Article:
astrophysics

Artist's impression of the rocky terrain and lava rivers on the surface of Gliese 486b

A rocky planet discovered in the Virgo constellation could change how we look for life in the universe.

Starry night sky with tree silhouettes in foreground

A faraway galaxy with almost no dark matter has threatened to break our theory of galaxy formation. New evidence suggests the galaxy isn’t an anomaly – but a victim of theft.

Close-up of solar flare and coronal mass ejection on the Sun

Scientists have trained an artificial intelligence (AI) to help understand the evolution of young stars and their planets – a new benchmark in the use of AI in astronomy.

Artist's interpretation of a protoplanetary disk

At only 1 per cent the age of the Sun, the DS Tuc binary system shows us how a planet might naturally develop before its orbit is disturbed by external forces.

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Lisa Harvey-Smith has joined UNSW Sydney as Professor of Practice in Science Communication and the Australian government's Women in STEM Ambassador.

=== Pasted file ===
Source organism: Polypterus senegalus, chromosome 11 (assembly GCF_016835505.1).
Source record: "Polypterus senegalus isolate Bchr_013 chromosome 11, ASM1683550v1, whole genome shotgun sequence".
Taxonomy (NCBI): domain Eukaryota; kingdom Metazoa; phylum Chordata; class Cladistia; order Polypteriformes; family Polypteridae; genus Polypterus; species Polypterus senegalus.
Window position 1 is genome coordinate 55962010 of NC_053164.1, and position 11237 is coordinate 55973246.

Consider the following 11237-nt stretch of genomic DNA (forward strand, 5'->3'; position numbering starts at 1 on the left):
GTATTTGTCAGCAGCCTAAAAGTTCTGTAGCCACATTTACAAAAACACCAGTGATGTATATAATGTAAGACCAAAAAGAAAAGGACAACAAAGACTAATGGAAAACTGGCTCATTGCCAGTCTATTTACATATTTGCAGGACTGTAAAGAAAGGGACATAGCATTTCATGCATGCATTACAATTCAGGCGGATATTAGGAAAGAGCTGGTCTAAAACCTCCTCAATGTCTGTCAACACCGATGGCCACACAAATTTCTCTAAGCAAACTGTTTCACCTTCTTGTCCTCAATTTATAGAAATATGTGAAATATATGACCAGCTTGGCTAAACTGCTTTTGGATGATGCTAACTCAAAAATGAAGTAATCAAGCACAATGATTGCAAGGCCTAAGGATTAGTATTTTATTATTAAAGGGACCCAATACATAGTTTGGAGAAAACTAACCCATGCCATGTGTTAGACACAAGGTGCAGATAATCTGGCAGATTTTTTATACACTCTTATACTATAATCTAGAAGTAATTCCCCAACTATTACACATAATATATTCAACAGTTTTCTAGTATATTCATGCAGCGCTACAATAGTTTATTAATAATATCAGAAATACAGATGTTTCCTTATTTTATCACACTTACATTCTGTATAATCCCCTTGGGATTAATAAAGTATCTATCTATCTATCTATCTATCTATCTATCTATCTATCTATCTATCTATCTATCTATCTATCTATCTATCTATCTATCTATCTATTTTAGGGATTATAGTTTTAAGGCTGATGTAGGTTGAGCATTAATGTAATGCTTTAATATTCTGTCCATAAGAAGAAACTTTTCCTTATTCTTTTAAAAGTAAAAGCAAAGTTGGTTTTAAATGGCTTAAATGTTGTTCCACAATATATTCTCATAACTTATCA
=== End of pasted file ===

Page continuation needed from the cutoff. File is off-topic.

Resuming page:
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What is our universe? Where did it come from? Associate Professor Sarah Brough studies rare mega-galaxies - thousands of times the size of the Milky Way - which she likens to interviewing elders about our past community.

Jupiter

Juno is the first spacecraft to orbit Jupiter by passing above both poles of the planet on each revolution, and is our best chance to shed light on many of the planet's unsolved mysteries, writes Lucyna Kedziora-Chudczer.

Brian Boyle

He shared in a Nobel prize for physics and pioneered construction of the world’s largest radio telescope. Now Brian Boyle is blazing a trail for UNSW research. 

Flambaum

Good science is unpredictable, says Scientia Professor Victor Flambaum, who has been honoured with a prestigious Humboldt Award for his lifetime achievements in research.

NASA water crop

Not only is water associated with the formation of life, but extraterrestrial water can help us better understand the origin of water on Earth and its distribution within our planetary system, writes Lucyna Kedziora-Chudczer.

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